So if I want to go 60mph (100km/h), I need to spin the back wheel at ~1260 RPM. The driveshaft to rear wheel has a 3:1 gear, which means 3780 RPM on the shaft goes highway speed.

Gut check time. Most motors this size are fine spinning up to about 5000 RPM. The limits are bearings and centrifugal force ripping the rotor apart. So it can physically handle spinning that fast.

Series motors can spin that fast no problem, I don't know how fast it used to spin, but that seems the right ballpark.

Let's doublecheck that and make sure it matches the ballpark for the original engine.

Most transmissions only exist to slow the engine speed, where top gear is just straight linked with no reduction. The bike engine originally redlined north of 11,000 RPM, but then it also had a top speed of 125 mph. 11,000/125 = 88 driveshaft revolutions per MPH. Which does not match the tire RPM to make the bike that fast (21) so, something somewhere is still gearing down by 4:1? The driveshaft:tire gear is 3:1 or so, so, sure, it's in the right ballpark. The numbers don't matter, just a gut check to make sure I'm not worlds apart and made a mistake somewhere. If it was 7000 RPM I'd be in trouble, if it was 1000 RPM I'd be in trouble. I'm right in the sweet spot, as most motors generally will be compared to their gas counterparts.


2 - Kinetic energy = Mass * Speed * Speed / 2

It's the first, oh, 40 miles per hour (70km/h) that are going to piss people off in traffic, what would be the low gears. Above that the effects of wind resistance are dominating and you're having to consider that you only have the left over power not being used just to maintain speed. So, 40mph is 18 meters per second.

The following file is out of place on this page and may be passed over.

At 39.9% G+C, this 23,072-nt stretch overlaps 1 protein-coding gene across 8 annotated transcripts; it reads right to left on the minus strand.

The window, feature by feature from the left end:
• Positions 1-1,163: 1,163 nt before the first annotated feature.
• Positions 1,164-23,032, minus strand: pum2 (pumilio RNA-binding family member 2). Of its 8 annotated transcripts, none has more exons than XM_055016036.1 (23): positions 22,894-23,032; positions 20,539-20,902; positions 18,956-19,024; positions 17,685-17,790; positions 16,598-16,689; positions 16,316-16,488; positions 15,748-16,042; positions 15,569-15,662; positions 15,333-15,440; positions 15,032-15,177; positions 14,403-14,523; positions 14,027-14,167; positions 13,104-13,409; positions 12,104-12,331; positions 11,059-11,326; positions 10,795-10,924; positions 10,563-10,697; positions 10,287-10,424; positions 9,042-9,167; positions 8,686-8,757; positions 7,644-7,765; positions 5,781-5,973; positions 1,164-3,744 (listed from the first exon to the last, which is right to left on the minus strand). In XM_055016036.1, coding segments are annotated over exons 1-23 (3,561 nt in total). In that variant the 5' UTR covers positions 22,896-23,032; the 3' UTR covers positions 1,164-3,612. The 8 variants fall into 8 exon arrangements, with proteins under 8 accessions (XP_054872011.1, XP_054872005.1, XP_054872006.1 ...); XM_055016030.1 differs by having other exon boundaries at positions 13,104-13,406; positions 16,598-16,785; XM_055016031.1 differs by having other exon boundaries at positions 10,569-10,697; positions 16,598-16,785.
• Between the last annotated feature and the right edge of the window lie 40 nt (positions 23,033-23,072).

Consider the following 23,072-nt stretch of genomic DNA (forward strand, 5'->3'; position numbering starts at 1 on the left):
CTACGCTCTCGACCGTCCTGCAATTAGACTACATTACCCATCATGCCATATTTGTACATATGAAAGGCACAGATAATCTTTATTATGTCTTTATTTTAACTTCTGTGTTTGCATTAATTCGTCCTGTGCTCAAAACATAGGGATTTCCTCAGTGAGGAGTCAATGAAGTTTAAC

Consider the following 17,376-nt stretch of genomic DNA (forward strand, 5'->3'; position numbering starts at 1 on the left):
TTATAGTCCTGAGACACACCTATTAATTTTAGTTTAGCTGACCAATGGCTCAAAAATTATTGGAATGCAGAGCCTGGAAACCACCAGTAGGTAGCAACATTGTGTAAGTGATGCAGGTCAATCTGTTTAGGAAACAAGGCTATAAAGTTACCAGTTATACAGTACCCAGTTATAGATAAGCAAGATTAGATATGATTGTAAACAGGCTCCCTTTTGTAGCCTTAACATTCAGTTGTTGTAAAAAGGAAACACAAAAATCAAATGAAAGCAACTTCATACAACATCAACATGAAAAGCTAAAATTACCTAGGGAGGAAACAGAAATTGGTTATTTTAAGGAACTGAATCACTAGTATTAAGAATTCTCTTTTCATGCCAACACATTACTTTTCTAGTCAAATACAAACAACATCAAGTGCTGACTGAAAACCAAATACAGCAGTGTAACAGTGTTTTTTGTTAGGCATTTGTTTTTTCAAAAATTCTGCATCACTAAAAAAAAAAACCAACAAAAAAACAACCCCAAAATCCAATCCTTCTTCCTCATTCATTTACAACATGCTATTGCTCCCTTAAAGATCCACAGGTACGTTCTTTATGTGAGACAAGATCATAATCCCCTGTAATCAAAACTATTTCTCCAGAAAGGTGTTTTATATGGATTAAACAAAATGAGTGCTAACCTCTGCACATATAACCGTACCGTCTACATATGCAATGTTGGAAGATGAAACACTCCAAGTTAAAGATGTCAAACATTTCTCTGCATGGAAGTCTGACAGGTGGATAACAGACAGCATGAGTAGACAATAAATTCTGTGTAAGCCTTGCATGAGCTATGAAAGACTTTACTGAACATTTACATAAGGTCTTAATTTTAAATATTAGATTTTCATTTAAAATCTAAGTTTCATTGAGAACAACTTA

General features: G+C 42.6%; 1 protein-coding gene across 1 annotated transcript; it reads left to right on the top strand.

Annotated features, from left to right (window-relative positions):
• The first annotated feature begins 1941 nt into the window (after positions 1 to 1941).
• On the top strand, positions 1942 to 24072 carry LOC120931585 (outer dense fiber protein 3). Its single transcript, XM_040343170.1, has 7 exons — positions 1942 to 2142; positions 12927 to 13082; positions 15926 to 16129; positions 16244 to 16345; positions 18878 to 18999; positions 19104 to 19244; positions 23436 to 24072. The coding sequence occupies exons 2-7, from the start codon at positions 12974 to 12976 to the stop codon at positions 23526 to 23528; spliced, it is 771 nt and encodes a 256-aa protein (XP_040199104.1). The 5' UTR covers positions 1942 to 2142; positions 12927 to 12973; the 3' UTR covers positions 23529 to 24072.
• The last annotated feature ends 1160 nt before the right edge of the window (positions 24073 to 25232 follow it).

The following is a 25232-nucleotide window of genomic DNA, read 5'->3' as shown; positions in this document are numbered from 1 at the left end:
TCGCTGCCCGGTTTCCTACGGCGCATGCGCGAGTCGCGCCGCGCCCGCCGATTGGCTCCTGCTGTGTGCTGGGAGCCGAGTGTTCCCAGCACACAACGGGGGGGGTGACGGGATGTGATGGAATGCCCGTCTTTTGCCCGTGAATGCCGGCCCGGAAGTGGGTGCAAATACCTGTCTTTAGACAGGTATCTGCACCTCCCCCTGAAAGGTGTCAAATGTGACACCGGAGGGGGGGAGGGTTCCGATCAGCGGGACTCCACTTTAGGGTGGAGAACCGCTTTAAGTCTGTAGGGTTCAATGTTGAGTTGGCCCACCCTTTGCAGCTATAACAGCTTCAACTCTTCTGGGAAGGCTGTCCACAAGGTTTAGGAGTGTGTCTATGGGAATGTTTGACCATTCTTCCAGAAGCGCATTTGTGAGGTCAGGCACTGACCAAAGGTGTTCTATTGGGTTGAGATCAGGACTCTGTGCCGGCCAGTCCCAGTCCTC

Mass is probably around 500lbs of bike plus 200lbs of rider, 700-ish pounds, call it 350kg.

E = 350kg * 18 * 18 /2
56700 joules.

Joules are useless to think about, 3600 watt-hours in a joule, so about 16 watt-hours. About as much as 4 cell phone batteries holds, to bring a 350kg bike + rider up to 40mph, ignoring wind resistance.

Anything above 0.3g of acceleration is considered aggressive, anything above 0.5g is considered dangerous. 0.3g would be 6 seconds for any vehicle to reach 40mph. That's a good target, a 27hp motor should be good enough for acceleration.

3 - Unlike with wind resistance, the power needed to climb a hill is linear. If you want to climb it twice as fast, it only takes twice as much power. The total energy used to climb a hill is the same regardless of whether you do it slow or fast.

The only thing that matters for the hill climbing part of power requirements, like with acceleration, is weight. In this case, rather than making weight go faster, you're lifting a weight.

700 lbs, 350 kg.

Potential Energy = Mass * Gravity * Height

If a hill is 330 feet tall (100 meters), regardless of how steep it is or how fast I climb it, the energy to climb it will be:

350 * 9.81 * 100 = 343,350 joules. Or, 95 watt hours.

That's only 330 feet tall, as tall as a 33 story building.

If it took my an hour to climb it, it would add 95 watts to my motor requirements.
If it took 15 minutes to climb it, it would add 380 watts to my motor requirements.
If it took 1 minute to climb it, it would add 5,700 watts to my motor requirements.
If I climbed a straight vertical cliff, and wanted to do it at highway speeds, 330 feet is 1/16th of a mile, highway speeds are a mile a minute, so I'd need 91200 watts for a cliff, ignoring traction.

My motor can't put out 100 horsepower, but luckily a 20% grade is about the steepest hills there are to climb, which makes it 20% of that, so, ~20 horsepower (plus ~12 hp to maintain highway speed itself from air/rolling resisistance), on a super steep hill that they probably don't ever make highways... 32 hp total. Very close to the 27hp needed to accelerate "aggressively" from a stop.